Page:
The Rangers beat the Hurricanes last night in a win that could be described in a few words – bizarre, ugly, concerning – but no matter what, a win is a win. This was a win the Rangers needed to turn around from the slight slump the top-scoring offense in the NHL needed, however strange and ugly that win may be.
Let’s take a period-by-period look at this game in bulleted form:
- Carolina opened the game with a ton of pressure, consistently swarming the Rangers when they’d make it to the offensive zone and forcing turnovers.
- Once trapped in their own zone, the Rangers main move was to attempt to chip the puck out to the neutral zone. When this worked, all it did was come right back in.
The Rangers game last night was chock full of choppy ice and sloppy play. The Florida Panthers came to New York after beating Ottawa Saturday night to a rested Rangers squad. There were messy goals, homecomings, and a brutal injury to Mika Zibanejad all in the first overtime game all year. Let’s dive in:
- Chris Kreider, Kevin Hayes and Mats Zuccarello played out of their minds. They’re all animals this year and thank the hockey gods.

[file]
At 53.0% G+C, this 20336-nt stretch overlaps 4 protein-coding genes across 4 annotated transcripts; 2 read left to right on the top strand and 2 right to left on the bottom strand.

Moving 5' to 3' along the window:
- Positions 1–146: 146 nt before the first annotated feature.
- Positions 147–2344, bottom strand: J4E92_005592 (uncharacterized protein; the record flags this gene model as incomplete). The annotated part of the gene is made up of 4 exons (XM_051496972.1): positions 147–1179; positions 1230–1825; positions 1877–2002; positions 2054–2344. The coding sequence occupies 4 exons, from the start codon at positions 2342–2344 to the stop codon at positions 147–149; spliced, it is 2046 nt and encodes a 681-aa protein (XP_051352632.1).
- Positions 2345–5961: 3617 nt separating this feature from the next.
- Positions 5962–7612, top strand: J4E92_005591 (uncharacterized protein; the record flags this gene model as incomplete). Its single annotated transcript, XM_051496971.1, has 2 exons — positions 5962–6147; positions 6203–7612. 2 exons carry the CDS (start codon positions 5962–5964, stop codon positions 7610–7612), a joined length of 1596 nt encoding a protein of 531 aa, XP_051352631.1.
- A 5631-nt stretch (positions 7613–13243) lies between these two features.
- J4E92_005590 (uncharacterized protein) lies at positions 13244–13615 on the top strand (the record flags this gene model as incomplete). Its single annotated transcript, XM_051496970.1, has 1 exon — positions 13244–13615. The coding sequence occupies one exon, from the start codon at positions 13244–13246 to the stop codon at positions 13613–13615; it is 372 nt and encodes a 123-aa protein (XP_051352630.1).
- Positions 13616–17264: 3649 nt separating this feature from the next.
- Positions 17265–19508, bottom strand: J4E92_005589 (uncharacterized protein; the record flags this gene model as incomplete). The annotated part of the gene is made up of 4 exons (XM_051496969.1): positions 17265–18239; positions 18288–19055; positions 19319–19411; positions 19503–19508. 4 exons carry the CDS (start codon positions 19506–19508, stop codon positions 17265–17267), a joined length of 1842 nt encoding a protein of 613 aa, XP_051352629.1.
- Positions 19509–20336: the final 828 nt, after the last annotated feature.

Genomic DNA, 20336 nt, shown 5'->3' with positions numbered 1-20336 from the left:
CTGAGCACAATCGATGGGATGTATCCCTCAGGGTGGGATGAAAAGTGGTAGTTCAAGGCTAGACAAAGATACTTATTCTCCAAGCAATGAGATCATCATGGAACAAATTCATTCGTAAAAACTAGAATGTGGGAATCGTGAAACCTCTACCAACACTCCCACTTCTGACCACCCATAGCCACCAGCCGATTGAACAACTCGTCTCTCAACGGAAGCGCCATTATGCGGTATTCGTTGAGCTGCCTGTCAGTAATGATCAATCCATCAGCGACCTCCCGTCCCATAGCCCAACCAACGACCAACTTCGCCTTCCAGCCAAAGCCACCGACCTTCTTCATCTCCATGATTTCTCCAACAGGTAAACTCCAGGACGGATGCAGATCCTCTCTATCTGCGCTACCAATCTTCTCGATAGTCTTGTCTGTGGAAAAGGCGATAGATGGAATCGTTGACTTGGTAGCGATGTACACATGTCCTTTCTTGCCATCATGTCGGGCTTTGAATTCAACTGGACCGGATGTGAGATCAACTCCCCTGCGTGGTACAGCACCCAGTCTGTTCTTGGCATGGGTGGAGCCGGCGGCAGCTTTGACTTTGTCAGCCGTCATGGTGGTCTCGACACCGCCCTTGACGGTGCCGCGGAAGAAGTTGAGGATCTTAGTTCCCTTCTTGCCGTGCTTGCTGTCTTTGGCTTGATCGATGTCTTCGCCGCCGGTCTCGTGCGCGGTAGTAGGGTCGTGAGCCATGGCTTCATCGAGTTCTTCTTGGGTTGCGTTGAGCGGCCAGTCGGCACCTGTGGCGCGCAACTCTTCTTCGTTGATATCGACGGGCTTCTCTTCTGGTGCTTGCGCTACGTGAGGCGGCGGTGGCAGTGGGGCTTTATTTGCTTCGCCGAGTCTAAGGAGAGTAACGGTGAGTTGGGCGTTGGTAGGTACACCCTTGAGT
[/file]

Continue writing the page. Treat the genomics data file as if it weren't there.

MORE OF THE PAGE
- I’m saying this despite Hayes taking the most Hayes penalty of all time, basically clotheslining James Reimer accidentally because he couldn’t quite stop in front of the net.
The Rangers showed us last night that nothing gold can stay, as their offense fell (slightly) anemic to the Carolina Hurricanes in their home opener. Fun fact: this was the first home opener that the ‘Canes have won since the 2008-09 season, but I digress. This was also the first time we spied the Rangers without their offense, lifting the wool from our collective eyes to see what happens to our defense when they actually need to defend.
As you’d imagine, it wasn’t very pretty.
The game was on in my house, however I think the best way to describe the recap of this game is through the eyes of others. The eyes of those on my pals in my apartment. The tweets of those around us.
We’re a short week into the 2016-17 NHL season already and have seen some high scoring hockey in our hometown at the Garden. With the excitement of new faces like Jimmy Vesey, Pavel Buchnevich, Mika Zibanejad, etc., it’s been easy to forget that other hockey teams exist around the league.
Don’t be sad, dear reader. Our job here at BSB is to keep you clued in on not only all things New York Rangers, but all things hockey. It’s been an entertaining week in hockey-land, so let’s break it down systematically.
Goals, Goals, Goals
The Rangers dropped a game to the Blues last night in St. Louis, and boy do we have some things to unpack here. What needs to be said prior to this bullet point recap is this: the Rangers played well and were on the wrong side of PDO last night, so let’s take this loss with a grain (or twelve) of salt.
- The first goal, and beginning of the game, featured some bouncing pucks and attempts to settle play. The goal was a bad hop over Girardi’s stick at the blue line for a Tarasenko breakaway. Fun fact: he doesn’t miss those. Ever.